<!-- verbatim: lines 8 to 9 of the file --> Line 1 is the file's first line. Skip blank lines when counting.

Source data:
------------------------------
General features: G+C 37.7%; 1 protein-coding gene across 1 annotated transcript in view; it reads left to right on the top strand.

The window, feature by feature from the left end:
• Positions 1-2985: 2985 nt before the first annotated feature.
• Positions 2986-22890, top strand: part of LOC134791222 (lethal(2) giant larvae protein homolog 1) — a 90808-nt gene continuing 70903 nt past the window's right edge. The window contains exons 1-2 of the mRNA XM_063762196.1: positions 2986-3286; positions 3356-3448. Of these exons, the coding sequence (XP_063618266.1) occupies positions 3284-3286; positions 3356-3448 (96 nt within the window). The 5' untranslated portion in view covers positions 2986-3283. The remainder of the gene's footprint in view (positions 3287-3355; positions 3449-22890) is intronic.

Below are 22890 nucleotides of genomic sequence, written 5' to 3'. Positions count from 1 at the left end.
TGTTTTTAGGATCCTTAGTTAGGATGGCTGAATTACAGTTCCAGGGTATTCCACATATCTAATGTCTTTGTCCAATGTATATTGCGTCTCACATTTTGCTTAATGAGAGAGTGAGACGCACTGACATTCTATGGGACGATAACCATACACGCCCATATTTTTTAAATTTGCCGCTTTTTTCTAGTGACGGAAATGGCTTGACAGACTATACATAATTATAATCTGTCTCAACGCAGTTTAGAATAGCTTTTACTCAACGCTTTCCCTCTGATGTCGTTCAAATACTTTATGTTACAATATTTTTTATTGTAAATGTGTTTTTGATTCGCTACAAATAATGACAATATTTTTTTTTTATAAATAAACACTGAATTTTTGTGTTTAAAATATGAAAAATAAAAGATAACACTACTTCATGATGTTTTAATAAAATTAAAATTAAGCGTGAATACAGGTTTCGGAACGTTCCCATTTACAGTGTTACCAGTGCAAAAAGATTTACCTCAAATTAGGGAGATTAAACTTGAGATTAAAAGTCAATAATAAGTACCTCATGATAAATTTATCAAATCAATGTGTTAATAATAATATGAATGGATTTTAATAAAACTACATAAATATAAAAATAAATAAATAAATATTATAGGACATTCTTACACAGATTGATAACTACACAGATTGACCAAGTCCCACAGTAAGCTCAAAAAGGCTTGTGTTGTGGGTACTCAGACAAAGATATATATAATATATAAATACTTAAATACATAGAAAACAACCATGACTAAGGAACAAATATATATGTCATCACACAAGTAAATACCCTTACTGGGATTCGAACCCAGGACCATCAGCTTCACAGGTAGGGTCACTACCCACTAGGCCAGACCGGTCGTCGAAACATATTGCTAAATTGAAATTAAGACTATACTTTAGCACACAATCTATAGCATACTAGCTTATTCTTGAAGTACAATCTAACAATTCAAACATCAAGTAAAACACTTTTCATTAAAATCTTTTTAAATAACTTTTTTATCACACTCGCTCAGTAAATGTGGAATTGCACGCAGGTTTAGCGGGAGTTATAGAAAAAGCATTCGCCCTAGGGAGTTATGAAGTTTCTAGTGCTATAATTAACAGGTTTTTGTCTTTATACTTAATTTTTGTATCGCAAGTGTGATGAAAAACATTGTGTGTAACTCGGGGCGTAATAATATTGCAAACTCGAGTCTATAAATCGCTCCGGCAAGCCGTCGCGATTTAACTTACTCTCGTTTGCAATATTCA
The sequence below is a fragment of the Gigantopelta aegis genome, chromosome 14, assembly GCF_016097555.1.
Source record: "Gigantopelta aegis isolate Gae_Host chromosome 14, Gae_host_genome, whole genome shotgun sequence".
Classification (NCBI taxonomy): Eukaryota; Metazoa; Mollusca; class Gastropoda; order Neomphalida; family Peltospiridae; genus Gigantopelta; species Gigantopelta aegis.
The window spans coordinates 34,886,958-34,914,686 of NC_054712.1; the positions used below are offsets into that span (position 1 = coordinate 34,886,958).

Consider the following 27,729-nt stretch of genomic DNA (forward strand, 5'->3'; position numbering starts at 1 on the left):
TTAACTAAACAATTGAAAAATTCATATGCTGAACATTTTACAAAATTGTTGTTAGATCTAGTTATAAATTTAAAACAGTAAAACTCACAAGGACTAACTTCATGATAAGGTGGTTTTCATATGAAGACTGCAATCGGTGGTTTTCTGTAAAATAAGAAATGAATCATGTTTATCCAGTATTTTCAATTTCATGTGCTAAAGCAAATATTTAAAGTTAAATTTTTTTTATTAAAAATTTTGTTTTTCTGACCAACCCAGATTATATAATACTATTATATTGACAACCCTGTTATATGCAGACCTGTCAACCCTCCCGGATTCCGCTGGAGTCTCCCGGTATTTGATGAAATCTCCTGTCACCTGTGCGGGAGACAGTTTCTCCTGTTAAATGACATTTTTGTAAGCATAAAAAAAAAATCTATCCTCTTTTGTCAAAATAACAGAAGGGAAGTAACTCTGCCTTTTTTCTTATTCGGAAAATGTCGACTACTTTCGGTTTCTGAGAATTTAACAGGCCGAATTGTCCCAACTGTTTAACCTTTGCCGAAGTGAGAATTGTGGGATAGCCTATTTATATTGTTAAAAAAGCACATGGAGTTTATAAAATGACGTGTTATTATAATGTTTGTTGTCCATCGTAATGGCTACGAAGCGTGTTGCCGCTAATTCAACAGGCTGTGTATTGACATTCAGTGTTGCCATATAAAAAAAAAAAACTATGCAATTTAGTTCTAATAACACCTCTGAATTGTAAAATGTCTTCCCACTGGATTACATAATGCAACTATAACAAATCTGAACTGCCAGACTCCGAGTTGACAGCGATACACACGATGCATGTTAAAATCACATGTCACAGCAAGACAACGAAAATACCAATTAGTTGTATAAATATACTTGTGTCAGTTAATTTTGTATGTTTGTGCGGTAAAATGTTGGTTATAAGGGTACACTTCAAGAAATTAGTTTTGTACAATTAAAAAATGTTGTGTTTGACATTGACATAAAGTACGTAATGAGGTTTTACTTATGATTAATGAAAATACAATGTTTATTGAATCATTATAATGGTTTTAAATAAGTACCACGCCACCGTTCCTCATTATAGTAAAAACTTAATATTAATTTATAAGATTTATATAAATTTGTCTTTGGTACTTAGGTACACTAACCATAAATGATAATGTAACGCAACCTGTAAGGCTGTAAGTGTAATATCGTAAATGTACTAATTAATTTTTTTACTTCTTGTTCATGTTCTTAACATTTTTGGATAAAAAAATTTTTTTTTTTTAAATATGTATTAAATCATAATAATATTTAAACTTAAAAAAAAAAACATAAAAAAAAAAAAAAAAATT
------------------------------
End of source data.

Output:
Source record: "Gigantopelta aegis isolate Gae_Host chromosome 14, Gae_host_genome, whole genome shotgun sequence".
Classification (NCBI taxonomy): Eukaryota; Metazoa; Mollusca; class Gastropoda; order Neomphalida; family Peltospiridae; genus Gigantopelta; species Gigantopelta aegis.